All locking hatches throughout the boat should be keyed alike.
Watertight hatches need to be generously guttered around the perimeter, to drain overboard or to the scuppers, rather than into the bilge. Robust gaskets and pressure latches ensure that what’s inside remains dry.
Hinges should lie flush with the top of the lid to avoid snagging your toes, and be through-bolted, not screwed, in most cases.
“In places where hinges fasten near a seam or in a radius, and you can’t back-nut it, we have to use screws,” says Charlie Johnson, vice president, Maverick Boat Company and Pathfinder Boats. “But we cast a phenolic layer into the hatch lid to support the hinge fasteners.”
Hatch lids should allow access to the full hatch opening, but lid support is essential.
Hatch lids should not open to lean against anything, which can wear on the lid or the boat. Increasingly builders are using friction hinges, which hold the open lid in place. Bigger hatch lids demand other solutions.
“Large hatch lids should be strut-supported,” explains Lanie Martin at Stamas Yachts. “If it’s too heavy for a friction hinge, it needs gas-ram struts to hold it open.”
In such cases, struts should be mounted so that they don’t interfere with loading and unloading the hatch.
If live-baiting is your game, then the livewell is the life-support system for a successful day of fishing.
Among respondents to our survey, 21 percent fish live bait all the time; 43 percent use live bait half the time. Two thirds of respondents carry a few dozen baits at a time, while a third need accommodation for six to 12 dozen baits.
Livewells should be able to accommodate both scale baits and crustaceans.
“We offer separate livewells for inshore fishing,” says Jordan DeLong, director of marketing, Contender Boats.
“One for the hardier scale baits and another for shrimp or crabs. But basically we customize the livewells to the customer’s preference, and configure them to the needs of their area and how they fish live bait.”
Options abound. Sea chests, which pump water into a holding tank and then to the livewell, provide a consistent supply of water at any speed. They also prevent pumps losing prime. In lieu of that, having dual pumps—backup redundancy—guarantees a reliable flow of new water into the well in case of pump problems.
Livewells should be constructed without severe angles on the interior.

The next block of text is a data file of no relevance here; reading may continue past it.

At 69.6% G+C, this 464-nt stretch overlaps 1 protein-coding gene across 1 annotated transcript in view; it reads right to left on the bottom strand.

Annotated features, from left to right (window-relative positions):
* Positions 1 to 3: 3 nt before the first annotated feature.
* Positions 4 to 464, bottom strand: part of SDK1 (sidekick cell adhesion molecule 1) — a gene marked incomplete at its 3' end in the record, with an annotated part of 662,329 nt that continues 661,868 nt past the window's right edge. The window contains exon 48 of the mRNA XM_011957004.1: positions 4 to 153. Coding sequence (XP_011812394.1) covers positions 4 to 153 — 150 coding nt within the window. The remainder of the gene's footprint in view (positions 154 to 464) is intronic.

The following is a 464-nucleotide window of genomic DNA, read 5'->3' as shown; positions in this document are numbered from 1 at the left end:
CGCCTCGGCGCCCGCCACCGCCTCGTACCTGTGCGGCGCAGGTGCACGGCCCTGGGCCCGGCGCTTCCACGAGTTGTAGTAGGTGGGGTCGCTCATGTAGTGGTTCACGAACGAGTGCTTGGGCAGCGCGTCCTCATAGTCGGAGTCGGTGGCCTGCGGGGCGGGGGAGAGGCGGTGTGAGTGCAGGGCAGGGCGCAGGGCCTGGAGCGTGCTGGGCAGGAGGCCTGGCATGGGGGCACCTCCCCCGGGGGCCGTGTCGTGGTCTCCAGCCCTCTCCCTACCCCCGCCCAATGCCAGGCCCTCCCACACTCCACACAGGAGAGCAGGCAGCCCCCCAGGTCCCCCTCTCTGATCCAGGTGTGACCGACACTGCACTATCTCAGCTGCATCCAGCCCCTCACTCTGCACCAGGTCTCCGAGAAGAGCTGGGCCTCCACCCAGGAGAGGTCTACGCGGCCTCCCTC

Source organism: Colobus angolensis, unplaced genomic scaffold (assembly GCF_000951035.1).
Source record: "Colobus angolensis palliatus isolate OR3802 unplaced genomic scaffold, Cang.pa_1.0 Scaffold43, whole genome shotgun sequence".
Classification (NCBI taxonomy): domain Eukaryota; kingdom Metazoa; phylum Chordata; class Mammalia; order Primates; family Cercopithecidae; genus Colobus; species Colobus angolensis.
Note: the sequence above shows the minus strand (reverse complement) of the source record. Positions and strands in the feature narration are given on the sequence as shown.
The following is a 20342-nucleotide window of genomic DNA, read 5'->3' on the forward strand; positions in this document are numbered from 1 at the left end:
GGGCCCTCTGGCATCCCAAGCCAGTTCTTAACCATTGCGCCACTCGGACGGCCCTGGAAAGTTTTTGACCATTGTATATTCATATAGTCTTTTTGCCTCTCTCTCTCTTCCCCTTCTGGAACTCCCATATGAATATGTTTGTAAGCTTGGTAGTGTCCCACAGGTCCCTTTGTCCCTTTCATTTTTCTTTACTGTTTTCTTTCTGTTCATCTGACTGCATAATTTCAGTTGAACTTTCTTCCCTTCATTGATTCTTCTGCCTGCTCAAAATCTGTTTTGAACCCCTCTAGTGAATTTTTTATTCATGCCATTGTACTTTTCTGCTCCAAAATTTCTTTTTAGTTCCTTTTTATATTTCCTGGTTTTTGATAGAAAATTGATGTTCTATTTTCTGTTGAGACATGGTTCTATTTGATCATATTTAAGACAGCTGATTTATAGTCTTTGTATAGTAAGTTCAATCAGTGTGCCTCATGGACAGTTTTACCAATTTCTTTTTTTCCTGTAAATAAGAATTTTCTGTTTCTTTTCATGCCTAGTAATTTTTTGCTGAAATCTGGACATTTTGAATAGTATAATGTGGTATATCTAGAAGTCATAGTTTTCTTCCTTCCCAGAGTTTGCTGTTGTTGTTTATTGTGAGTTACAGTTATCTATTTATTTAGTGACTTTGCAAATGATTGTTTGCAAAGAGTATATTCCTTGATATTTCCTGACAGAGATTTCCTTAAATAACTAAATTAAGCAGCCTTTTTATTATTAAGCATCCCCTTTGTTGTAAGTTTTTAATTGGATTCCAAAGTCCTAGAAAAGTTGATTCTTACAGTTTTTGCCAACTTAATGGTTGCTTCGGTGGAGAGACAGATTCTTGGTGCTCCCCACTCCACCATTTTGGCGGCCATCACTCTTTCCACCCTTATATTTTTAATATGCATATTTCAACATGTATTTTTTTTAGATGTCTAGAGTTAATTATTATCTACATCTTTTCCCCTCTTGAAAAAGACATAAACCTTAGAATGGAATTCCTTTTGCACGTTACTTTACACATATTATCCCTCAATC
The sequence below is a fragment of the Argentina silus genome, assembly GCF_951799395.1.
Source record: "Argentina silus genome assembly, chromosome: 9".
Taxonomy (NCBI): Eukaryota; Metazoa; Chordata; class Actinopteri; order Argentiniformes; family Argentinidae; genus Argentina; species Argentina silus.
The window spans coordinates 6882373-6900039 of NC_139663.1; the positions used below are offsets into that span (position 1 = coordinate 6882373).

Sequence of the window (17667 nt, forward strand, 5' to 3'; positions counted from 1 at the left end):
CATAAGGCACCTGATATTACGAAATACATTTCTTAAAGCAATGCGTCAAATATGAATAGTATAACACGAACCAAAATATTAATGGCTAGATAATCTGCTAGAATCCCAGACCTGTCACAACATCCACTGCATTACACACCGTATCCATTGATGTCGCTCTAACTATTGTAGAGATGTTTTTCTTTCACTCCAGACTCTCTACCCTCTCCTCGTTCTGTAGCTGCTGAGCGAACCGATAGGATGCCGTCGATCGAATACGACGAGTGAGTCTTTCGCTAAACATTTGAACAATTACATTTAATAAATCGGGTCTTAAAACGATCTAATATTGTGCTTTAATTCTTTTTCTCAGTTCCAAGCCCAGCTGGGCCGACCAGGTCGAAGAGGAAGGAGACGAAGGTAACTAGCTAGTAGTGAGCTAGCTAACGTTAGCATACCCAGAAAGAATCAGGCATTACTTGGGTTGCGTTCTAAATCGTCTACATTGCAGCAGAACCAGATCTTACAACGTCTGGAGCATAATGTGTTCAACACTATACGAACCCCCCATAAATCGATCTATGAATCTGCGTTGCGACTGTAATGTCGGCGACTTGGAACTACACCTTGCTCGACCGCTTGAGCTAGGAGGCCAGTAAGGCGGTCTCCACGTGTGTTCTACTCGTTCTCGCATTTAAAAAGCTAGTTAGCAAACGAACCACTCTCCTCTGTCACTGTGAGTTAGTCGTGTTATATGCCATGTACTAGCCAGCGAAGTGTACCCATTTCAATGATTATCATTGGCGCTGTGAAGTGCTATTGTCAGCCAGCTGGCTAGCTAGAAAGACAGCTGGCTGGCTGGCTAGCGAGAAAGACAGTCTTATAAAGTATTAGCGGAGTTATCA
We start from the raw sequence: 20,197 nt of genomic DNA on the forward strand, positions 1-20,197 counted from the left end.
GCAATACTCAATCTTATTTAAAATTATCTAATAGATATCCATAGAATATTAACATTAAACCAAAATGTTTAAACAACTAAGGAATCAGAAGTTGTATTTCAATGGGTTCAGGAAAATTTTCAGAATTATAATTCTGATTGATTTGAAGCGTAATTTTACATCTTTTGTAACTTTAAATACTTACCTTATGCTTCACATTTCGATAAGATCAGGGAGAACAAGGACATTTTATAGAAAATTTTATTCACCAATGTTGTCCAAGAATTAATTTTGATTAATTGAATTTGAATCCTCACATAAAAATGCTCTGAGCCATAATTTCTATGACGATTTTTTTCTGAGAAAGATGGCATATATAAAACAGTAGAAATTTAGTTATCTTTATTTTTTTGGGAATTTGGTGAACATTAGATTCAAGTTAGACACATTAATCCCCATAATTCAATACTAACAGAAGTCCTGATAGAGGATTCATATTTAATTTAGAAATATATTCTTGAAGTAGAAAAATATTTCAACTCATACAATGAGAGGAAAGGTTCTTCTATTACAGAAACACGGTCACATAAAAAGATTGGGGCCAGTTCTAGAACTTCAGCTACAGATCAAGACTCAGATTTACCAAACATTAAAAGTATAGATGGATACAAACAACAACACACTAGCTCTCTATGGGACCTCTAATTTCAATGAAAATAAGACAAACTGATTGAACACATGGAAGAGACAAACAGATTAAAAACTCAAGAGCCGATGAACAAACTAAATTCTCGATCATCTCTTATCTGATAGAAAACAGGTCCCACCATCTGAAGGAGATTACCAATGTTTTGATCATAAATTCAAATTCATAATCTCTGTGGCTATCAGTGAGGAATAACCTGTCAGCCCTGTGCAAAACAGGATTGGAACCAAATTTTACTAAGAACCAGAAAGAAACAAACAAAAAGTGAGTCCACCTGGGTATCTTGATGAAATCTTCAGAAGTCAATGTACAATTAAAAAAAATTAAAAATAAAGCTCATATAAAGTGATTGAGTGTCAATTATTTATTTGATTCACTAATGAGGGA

“Circular or oval wells are preferable so no hard angles affect the liveliness of bait,” says Lanie Martin, of Stamas. “Another nice feature is visibility, either a clear lid or an aquarium-style baitwell, so it’s easy to keep tabs on your bait, make sure everything is working right, and that nobody accidentally turned off a switch.”
Livewell lids should fold back flat out of the way, or open wide on friction hinges, in order to provide adequate clearance for filling from a cast net or by hand, without roughing up the baits.
Plumbing, aside from livewells and washdown systems, has a single purpose: to keep water where it belongs, which is outside the boat.
From rainstorms to taking an errant wave over the bow, there are plenty of ways for water to get in, some of them not always evident.
Rod and cup holders, if they are open at the bottom, should be plumbed to drain out the scuppers or overboard rather than into the bilge. Removal of water in the bilge depends on a pump, which depends on battery power, two systems that could fail at the worst time.
Hatch gutters should be oversize to drain quickly. Deck scuppers should sit above the waterline when the boat is at rest to ensure rapid draining.
Any through-hull fitting below the waterline should be sealed and double-clamped for safety. Through-hull fittings should be inspected closely.
“Nylon or plastic through-hull fittings are likely to fatigue and crack,” says Lanie Martin at Stamas. “We prefer high-quality stainless fittings. But you have to really look closely sometimes because some fittings are nylon with stainless caps.”
For heavier applications, such as larger drain lines and holding tanks, bronze fittings are preferable for their extra durability and strength.
The way drainage and plumbing is routed through the bilge is important as well. No waterlines should run above electrical systems, where seepage of salt water could drip onto wiring or other components.
Waterlines and drain lines should run straight whenever possible.
“We do a lot of work aligning plumbing,” says David Clubbs at Regulator. “Make sure the hoses drain without sags or traps so there is no freeze hazard. Quality plumbing is more than just getting water out of the boat.”